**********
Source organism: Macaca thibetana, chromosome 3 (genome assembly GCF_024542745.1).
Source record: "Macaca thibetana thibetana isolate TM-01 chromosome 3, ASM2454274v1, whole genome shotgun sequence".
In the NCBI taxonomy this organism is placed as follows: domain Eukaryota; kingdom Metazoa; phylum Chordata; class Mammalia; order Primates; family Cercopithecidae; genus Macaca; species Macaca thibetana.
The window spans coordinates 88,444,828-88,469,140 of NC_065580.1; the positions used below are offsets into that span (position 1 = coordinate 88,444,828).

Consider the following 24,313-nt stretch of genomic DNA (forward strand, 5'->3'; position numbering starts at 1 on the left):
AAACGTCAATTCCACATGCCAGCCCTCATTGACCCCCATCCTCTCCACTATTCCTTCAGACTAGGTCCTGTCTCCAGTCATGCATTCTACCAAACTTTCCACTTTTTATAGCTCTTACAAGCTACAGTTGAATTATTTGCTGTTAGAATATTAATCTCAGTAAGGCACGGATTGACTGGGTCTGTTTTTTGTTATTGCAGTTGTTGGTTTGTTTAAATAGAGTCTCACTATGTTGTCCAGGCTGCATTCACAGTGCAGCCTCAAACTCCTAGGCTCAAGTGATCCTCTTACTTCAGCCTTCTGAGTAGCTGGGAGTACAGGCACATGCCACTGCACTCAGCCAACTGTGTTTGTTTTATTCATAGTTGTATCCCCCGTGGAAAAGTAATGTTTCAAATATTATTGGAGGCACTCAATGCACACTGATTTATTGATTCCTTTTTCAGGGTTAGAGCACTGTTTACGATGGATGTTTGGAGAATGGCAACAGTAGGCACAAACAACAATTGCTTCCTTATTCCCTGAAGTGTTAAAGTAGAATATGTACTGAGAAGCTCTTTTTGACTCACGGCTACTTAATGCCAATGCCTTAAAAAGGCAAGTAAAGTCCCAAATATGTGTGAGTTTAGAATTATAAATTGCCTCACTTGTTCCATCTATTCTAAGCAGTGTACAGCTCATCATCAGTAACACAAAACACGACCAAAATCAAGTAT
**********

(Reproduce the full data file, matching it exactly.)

Source organism: Macaca thibetana, chromosome 3 (genome assembly GCF_024542745.1).
Source record: "Macaca thibetana thibetana isolate TM-01 chromosome 3, ASM2454274v1, whole genome shotgun sequence".
In the NCBI taxonomy this organism is placed as follows: domain Eukaryota; kingdom Metazoa; phylum Chordata; class Mammalia; order Primates; family Cercopithecidae; genus Macaca; species Macaca thibetana.
The window spans coordinates 88,444,828-88,469,140 of NC_065580.1; the positions used below are offsets into that span (position 1 = coordinate 88,444,828).

Consider the following 24,313-nt stretch of genomic DNA (forward strand, 5'->3'; position numbering starts at 1 on the left):
AAACGTCAATTCCACATGCCAGCCCTCATTGACCCCCATCCTCTCCACTATTCCTTCAGACTAGGTCCTGTCTCCAGTCATGCATTCTACCAAACTTTCCACTTTTTATAGCTCTTACAAGCTACAGTTGAATTATTTGCTGTTAGAATATTAATCTCAGTAAGGCACGGATTGACTGGGTCTGTTTTTTGTTATTGCAGTTGTTGGTTTGTTTAAATAGAGTCTCACTATGTTGTCCAGGCTGCATTCACAGTGCAGCCTCAAACTCCTAGGCTCAAGTGATCCTCTTACTTCAGCCTTCTGAGTAGCTGGGAGTACAGGCACATGCCACTGCACTCAGCCAACTGTGTTTGTTTTATTCATAGTTGTATCCCCCGTGGAAAAGTAATGTTTCAAATATTATTGGAGGCACTCAATGCACACTGATTTATTGATTCCTTTTTCAGGGTTAGAGCACTGTTTACGATGGATGTTTGGAGAATGGCAACAGTAGGCACAAACAACAATTGCTTCCTTATTCCCTGAAGTGTTAAAGTAGAATATGTACTGAGAAGCTCTTTTTGACTCACGGCTACTTAATGCCAATGCCTTAAAAAGGCAAGTAAAGTCCCAAATATGTGTGAGTTTAGAATTATAAATTGCCTCACTTGTTCCATCTATTCTAAGCAGTGTACAGCTCATCATCAGTAACACAAAACACGACCAAAATCAAGTAT